There's a lot to learn from the screenshot above, let's check it out:

  1. This navigation area lists all the assets on this catalog.
  2. When an asset is selected we can edit its variations on the main editor.
  3. The Attribute Inspector allows us to edit all the characteristics of this particular asset.

In this example the selected asset is our logo image, identified as an Image Set. This distinction is important because catalogs supports several other types of assets as we can check on the Add menu:

Here we can see that catalogs is not just about images, but other kinds of assets like Colors and even Data Sets that are pretty much any kind of data file that you may wish to have organized on a catalog. But all those other types of items in the catalog is subject of another post, lets focus on the Image Sets.

Its important to note that an Image Set represents a single image, and in code we only reference it by the name of the set itself. Generally you don't ask for a specific image of the set, this is decided automatically based on the attributes and on the images available, so if you've setup your catalogs correctly you can expect it to work it automagically!

Dark and Light Themes

In the previous sections we've examined the density aspect of an image, but over time another kinds of variations has emerged and the Asset Catalog proven to be very useful to support those new capacities. Probably the most useful of them is the Dark and Light themes support. If you check on the Attributes Inspector (item 3 above) you can see a option for Appearance. The following options are available:

Since iOS 13 users can choose between light and dark themes as an environment setting. Our apps are expected to respond to those changes and adapt the interface to include a dark appearance. Supporting dark themes greatly enhances your user experience because it allows users to adapt their usage to their lighting conditions. Dark themes are very confortable to use on low light environments.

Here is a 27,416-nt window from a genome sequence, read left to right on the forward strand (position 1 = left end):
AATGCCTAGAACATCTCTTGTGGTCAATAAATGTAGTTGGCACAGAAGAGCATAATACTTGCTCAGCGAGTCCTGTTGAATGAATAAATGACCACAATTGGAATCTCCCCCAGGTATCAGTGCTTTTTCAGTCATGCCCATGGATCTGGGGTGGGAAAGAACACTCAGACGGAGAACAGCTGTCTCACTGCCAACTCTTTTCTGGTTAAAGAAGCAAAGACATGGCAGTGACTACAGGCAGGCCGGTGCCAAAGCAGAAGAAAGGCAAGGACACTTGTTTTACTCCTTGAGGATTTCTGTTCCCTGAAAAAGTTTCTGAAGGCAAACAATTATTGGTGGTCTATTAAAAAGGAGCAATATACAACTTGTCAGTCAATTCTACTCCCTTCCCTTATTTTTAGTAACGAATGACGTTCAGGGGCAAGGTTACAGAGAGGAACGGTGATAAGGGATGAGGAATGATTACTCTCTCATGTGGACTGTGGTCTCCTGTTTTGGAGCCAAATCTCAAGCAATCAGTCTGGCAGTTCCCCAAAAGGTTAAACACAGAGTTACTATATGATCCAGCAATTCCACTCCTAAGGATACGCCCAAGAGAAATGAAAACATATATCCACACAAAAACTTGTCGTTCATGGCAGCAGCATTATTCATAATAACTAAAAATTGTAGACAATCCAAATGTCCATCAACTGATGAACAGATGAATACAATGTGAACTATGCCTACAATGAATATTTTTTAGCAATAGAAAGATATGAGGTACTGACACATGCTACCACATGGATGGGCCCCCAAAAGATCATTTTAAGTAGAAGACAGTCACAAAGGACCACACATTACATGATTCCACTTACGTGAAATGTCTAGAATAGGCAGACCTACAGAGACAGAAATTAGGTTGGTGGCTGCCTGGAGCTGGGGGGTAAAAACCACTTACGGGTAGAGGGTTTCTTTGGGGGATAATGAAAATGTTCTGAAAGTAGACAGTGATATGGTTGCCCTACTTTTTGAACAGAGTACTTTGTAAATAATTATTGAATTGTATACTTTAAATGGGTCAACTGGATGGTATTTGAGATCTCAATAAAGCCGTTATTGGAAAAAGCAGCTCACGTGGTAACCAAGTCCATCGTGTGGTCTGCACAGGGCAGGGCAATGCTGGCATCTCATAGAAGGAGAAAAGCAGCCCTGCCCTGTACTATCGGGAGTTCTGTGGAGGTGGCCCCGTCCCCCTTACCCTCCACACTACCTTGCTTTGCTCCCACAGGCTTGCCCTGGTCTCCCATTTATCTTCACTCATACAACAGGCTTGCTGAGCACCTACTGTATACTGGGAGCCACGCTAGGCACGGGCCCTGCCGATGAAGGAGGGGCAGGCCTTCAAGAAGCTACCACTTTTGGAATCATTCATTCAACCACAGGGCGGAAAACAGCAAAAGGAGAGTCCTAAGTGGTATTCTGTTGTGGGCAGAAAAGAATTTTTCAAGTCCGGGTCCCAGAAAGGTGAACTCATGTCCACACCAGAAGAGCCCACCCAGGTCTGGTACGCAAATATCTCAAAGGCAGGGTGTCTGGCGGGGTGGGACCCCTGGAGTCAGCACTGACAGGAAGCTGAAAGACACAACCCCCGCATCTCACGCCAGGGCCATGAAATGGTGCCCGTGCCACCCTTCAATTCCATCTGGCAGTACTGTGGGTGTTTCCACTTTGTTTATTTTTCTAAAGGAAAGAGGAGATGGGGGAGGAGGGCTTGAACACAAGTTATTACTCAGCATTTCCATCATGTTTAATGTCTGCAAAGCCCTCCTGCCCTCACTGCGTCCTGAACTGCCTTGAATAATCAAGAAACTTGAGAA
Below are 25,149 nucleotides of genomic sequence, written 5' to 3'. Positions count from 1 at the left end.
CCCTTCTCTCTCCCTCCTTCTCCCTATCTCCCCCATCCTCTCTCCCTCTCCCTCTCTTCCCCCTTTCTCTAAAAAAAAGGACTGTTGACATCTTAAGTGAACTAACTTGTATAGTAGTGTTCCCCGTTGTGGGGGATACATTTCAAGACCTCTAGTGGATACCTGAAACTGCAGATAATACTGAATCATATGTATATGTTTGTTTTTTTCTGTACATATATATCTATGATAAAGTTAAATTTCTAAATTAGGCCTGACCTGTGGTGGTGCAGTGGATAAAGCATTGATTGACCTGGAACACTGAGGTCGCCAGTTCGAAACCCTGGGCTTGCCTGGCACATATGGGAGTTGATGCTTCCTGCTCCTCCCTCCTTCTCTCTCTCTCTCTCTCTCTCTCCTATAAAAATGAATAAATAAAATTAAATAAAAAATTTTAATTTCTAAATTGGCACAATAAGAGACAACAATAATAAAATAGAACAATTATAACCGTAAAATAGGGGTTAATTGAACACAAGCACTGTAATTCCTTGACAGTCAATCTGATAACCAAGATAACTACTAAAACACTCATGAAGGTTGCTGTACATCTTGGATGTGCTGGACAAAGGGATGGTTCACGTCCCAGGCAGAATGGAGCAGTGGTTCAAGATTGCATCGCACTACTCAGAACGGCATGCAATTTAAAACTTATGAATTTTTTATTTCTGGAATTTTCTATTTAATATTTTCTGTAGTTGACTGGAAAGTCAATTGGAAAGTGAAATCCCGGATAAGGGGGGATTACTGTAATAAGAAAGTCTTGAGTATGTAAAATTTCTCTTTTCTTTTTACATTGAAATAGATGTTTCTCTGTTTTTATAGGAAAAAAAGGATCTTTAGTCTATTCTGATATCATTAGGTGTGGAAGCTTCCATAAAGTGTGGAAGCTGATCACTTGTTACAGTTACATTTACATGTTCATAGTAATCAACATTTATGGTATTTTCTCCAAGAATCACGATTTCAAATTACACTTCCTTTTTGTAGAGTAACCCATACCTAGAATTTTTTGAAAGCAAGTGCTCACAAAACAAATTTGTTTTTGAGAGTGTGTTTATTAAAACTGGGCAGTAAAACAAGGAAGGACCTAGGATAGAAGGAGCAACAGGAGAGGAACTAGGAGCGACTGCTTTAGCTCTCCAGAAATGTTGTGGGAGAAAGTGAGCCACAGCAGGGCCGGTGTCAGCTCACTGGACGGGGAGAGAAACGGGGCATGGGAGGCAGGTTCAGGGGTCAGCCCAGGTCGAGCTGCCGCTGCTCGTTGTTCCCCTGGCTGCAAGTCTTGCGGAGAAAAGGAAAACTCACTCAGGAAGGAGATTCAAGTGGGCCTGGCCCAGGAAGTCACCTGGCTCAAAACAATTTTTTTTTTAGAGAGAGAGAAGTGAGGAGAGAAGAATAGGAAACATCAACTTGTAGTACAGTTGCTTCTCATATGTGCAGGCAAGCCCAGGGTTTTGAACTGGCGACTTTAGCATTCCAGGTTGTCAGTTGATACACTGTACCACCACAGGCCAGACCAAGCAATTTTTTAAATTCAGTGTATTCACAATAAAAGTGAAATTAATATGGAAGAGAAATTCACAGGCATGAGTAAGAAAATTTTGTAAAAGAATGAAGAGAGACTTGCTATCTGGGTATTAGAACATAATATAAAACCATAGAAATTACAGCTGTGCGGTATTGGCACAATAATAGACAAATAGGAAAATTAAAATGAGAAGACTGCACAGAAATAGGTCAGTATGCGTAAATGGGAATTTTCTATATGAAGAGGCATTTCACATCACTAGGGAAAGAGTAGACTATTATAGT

For the developers this means that they must include versions a dark variant of most images to adapt or correctly contrast with the darker colors. Asset Catalogs makes this very convenient by allowing you to specify dark versions of the same image. On the Appearance attribute select the Any, Dark option and a new row of boxes will appear for us to fill:

Notice the added row of Dark Appearance images. They're equivalent to the top ones but they will be selected by UIKit once the user changes to Dark Theme system wide. Better than that, all the images will be automatically reloaded to match the new theme. This is the power that Asset Catalogs brings to us. But wait, there's more!

App Thining

Having multiple versions of the same image on a project introduced a new problem. The size of your app incresed substancially because it needed to support those multiple devices, but having a image that is never going to be used is a waste of storage and network traffic.

App Thining was introduced as a set of features designed to reduce your app size. It creates several variants of your App Package optimized for specific devices and delievers those

When it comes to image assets App Slicing is the one that has more interest to us. There's also On Demand Resources, which allows you to create sets of images that can be downloaded on demand, but I will skip talking about it for this article. ๐Ÿ™‚